- People who are receiving chemotherapy
- Transplanted organ recipients
- People who have HIV/AIDS
- People with autoimmune disease and who are taking medications that suppress the immune system.
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How Can I Help Myself Feel Better
If your doctor has prescribed medicine, follow the directions carefully.
You may feel better in a room with a humidifier, which increases the moisture in the air and soothes irritated lungs. Make sure you drink plenty of fluids, especially if you have a fever. If you have a fever and feel uncomfortable, ask the doctor whether you can take over-the-counter medicine such as acetaminophen or ibuprofen to bring it down. But don’t take any medicine without checking first with your doctor a cough suppressant, for example, may not allow your lungs to clear themselves of mucus.
And finally, be sure to rest. This is a good time to sleep, watch TV, read, and lay low. If you treat your body right, it will repair itself and you’ll be back to normal in no time.
How Is It Treated
Antibiotics are the usual treatment, because the organism may not be found. But if the pneumonia is caused by a virus, antivirals may be given. Sometimes, antibiotics may be used to prevent complications.
Antibiotics usually cure pneumonia caused by bacteria. Be sure to take the antibiotics exactly as instructed. Do not stop taking them just because you feel better. You need to take the full course of antibiotics.
Pneumonia can make you feel very sick. But after you take antibiotics, you should start to feel much better, although you will probably not be back to normal for several weeks. Call your doctor if you do not start to feel better after 2 to 3 days of antibiotics. Call your doctor right away if you feel worse.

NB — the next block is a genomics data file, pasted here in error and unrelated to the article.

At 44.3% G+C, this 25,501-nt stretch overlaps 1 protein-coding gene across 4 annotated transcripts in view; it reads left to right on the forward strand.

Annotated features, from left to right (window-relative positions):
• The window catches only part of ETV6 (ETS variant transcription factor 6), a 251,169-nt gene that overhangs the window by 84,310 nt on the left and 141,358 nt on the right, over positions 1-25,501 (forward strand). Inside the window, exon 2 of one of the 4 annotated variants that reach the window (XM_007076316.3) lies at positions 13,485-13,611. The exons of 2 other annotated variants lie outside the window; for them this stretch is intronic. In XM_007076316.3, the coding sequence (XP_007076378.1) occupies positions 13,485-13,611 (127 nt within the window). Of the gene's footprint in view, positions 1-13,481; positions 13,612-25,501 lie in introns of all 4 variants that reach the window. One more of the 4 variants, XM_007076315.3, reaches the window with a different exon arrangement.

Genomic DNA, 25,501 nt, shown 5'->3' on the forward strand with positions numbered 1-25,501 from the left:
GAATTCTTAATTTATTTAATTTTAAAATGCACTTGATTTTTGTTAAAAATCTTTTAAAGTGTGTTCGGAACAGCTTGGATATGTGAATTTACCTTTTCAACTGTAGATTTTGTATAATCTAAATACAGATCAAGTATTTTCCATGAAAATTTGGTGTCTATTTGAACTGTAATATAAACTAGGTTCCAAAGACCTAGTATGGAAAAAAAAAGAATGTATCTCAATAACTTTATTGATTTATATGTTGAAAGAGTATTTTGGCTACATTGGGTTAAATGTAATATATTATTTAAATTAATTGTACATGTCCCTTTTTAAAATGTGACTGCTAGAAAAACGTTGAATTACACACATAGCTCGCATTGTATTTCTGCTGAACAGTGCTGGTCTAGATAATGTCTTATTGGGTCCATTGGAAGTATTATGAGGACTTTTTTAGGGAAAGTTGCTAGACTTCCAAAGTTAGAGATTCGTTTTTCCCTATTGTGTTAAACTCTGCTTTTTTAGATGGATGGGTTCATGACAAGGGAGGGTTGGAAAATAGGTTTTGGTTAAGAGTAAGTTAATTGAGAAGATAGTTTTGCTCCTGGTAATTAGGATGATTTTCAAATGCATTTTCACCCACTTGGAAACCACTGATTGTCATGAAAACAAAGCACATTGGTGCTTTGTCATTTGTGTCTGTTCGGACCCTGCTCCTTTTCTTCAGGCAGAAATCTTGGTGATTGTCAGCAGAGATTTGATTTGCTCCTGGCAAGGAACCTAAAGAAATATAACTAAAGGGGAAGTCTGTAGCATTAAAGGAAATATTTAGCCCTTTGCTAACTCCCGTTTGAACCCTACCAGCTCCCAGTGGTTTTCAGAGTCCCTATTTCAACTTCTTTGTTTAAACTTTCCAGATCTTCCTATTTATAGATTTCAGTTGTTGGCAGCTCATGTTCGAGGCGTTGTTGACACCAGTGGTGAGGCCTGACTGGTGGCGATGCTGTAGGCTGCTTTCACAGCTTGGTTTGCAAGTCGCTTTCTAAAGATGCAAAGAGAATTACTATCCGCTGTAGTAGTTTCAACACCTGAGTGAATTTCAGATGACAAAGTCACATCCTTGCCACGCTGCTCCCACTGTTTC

There are things you can do to feel better during your treatment. Get plenty of rest and sleep, and drink lots of liquids. Do not smoke. If your cough keeps you awake at night, talk to your doctor about using cough medicine.
You may need to go to the hospital if you have bad symptoms, a weak immune system, or another serious illness.
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Risk Factors For Hospital
Pneumonia that is contracted in the hospital is called hospital-acquired, or nosocomial, pneumonia. It is the most common hospital-acquired infection in the intensive care unit . It affects an estimated 5 to 10 of every 1,000 hospitalized patients every year. More than half of these cases may be due to strains of bacteria that have developed resistance to antibiotics. In fact, methicillin-resistant Staphylococcus aureus and multidrug-resistant P aeruginosa are leading causes of death from hospital-acquired pneumonia. Those at highest risk are: